The Atascadero High softball team should have plenty to look forward to heading into next year.
The Greyhounds will have graduated only one senior starter from a lineup that batted .335 and scored six runs per game this past season.
As many reasons as Atascadero has to be optimistic for 2011, though, 2010 was memorable on its own. The Greyhounds lost only once in PAC 7 play on their way to claiming the league championship in a four-game runaway, and closed the regular season ranked No. 7 in the CIF-Southern Section Division 3 poll.
“We basically still have our core group here,” junior starting pitcher Jill Johnson said. “It’s definitely been a great year, and I can’t wait for next year.”
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Johnson, The Tribune’s San Luis Obispo County Player of the Year, was the lifeblood of Atascadero’s success.
Already named the PAC 7’s Most Valuable Pitcher, the crafty right-hander posted a 1.01 ERA in 1382⁄3 innings, holding opponents to a .227 on-base percentage while collecting 105 strikeouts. Her 16 wins ranked ninth among Southern Section juniors, according to MaxPreps.com.
Also a force at the plate, the 5-foot-7 Johnson batted .349 with 11 RBI — both tops for county pitchers among the PAC 7’s top five in strikeouts.
“Offensively and defensively,” Arroyo Grande coach Kristin Ciecek said of Johnson, “she just seemed to get it done.”
Indeed, much of the Greyhounds’ 23-6 campaign, Paso Robles coach Val Reynolds said, can be attributed to the consistency with which Johnson repeatedly “hit her locations.”
In the Greyhounds’ 15-inning, 1-0 win over defending league champion Righetti on March 23, Johnson tossed a complete game, striking out 18 batters. The defining moment of her season, however, may have come April 21 in a 5-2 win at Arroyo Grande.
Facing Eagles sophomore standout Jillian Compton — an all-county first-team pick whose 269 strikeouts on the season ranked 24th in the state — Johnson finished 2 for 3 with a double and two RBI.
In that showdown, it was Johnson who broke up a would-be perfect game by Compton with a sixth-inning single and ultimately gave the Greyhounds the lead with a two-run double in the seventh inning.
“She’s a great hitter, too, and came through in a lot of clutch situations to win games for us,” Atascadero coach Kara Ferrell said. “Our team just feeds off of her.”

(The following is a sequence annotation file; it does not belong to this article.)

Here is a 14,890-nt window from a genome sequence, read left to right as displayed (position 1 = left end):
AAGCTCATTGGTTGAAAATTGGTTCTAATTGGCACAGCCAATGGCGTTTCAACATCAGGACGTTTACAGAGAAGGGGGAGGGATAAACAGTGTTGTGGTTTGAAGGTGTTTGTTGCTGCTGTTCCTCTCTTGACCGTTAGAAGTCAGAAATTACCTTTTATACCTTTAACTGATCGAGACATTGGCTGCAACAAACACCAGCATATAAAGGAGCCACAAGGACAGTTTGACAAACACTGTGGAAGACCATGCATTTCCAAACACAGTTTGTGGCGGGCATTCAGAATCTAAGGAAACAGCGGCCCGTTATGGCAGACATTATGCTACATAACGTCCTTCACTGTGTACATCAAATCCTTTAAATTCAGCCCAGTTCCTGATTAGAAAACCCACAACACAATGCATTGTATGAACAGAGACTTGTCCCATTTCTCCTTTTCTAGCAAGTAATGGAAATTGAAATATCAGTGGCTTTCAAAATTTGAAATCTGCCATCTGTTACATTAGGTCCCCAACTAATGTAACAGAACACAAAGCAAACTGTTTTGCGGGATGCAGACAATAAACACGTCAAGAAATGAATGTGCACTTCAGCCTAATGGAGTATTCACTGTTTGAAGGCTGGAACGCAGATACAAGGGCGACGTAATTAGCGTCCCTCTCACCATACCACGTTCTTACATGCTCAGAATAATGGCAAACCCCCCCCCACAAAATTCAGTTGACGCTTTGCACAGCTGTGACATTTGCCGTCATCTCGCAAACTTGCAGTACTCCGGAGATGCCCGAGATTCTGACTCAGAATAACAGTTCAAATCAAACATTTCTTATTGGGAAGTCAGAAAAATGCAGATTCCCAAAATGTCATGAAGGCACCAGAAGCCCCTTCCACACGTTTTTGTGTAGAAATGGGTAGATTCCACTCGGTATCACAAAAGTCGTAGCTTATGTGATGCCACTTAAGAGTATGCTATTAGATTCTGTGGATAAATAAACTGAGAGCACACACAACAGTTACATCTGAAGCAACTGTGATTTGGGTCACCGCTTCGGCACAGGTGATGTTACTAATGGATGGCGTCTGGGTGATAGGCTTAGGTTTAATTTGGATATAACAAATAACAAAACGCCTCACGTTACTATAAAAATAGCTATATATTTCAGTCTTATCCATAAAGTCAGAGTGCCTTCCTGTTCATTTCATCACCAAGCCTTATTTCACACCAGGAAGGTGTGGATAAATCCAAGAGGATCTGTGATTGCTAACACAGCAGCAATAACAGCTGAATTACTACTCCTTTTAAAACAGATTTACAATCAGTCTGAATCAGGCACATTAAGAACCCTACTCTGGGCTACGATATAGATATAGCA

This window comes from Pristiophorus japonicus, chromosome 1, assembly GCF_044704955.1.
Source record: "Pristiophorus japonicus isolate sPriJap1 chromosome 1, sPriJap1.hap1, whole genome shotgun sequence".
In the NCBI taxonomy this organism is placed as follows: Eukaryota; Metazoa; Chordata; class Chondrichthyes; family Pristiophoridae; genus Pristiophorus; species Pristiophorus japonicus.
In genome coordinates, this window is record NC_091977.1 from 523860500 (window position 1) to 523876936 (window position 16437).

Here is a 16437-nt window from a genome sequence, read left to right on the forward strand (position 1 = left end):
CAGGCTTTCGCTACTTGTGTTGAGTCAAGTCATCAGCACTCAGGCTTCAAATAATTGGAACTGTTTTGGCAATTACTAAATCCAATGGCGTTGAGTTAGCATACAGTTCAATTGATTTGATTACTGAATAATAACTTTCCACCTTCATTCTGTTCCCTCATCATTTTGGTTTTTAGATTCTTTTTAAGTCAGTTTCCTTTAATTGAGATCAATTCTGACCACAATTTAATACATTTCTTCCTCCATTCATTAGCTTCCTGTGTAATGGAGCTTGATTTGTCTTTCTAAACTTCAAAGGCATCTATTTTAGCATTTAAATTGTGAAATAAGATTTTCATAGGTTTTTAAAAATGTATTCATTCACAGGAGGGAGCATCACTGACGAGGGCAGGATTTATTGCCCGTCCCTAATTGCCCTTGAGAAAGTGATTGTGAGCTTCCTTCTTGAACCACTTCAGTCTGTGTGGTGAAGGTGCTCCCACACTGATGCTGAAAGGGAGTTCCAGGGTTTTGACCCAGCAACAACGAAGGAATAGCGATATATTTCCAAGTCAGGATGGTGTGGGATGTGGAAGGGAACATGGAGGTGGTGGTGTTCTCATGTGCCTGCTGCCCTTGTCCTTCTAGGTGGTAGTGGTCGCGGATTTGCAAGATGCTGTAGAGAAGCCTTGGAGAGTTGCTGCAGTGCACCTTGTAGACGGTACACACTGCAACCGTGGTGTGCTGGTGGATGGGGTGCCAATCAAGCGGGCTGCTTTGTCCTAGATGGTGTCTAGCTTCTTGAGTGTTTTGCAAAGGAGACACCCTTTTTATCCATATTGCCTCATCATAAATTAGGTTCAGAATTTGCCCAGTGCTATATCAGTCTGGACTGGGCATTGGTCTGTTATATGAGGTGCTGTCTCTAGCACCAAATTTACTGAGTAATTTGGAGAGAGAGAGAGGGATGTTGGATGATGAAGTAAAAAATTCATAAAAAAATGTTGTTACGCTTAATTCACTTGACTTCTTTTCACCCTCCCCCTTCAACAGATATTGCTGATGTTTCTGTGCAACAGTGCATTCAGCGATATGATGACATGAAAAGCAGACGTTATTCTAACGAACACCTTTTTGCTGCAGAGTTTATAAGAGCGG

As a sophomore, Johnson was an all-PAC 7 and all-county first-team selection, although the Greyhounds finished 11-13 overall and four games back of Righetti for the league title.
“I grew more mature mentally,” Johnson said.
Johnson also competes for the Greyhounds’ varsity girls cross country and water polo teams, but “by far,” she said, softball is her favorite.
“There’s an adrenaline rush when I face the first batter of every game,” Johnson said. “It’s definitely a unique experience every single game.”
As a member of the school’s Key Club, Johnson — who has a grade-point average better than 4.0 and also participates in choir — was instrumental in organizing the recent re-painting of the Greyhounds’ home dugout, Ferrell said.
“I don’t know where she finds the time to do all that,” Ferrell marveled. “Jill is just a one-of-a-kind kid.
“To have the work ethic and the drive that she does is just admirable. That mentality and that discipline will help her succeed all through college and in life.”
The Greyhounds, who had just three seniors on their roster, saw their run come end in a 2-1 upset at the hands of Dana Hills in the opening round of the divisional postseason.
Also among the stars who will be back for Atascadero are senior-to-be Brigit Godfrey, who batted a league-leading .409, and junior-to-be Jessie Hufstetler, whose 34 RBI ranked in the top 40 of the section.
“I thought our team was very confident,” Johnson said of the mood heading into the season. “I thought that confidence could take us a long way, and it certainly did.”
Johnson, a curve-ball specialist, is looking to hone her drop ball and generally add more pitch speed and movement this summer with the California Crushers, a U-18 travel club.
“I’m not known as a speed demon,” Johnson said, “but I do like to locate and move the ball — that’s my thing.”
In a change mandated by the National Federation of State High School Associations, entering next year, the pitcher’s circle will move three feet farther back from home plate, from 40 feet to 43 feet — a distance at which Johnson has already gathered experience via the travel circuit. Johnson said the added distance will “definitely help (her) out a lot” because it will allow more time for the ball to break.
She won’t be the league’s only star pitcher coming back, though. In addition to Compton, she’ll again duel with a loaded cast of arms, including a trio of all-county choices in Nipomo sophomore-to-be Courtney Cuzick, Paso Robles senior-to-be Amanda Searcy and San Luis Obispo sophomore-to-be Amanda Reynolds.
“The competition is going to be a lot tougher,” Johnson said. “It’s going to be hard to stay on top, so we’ve just got to keep improving.”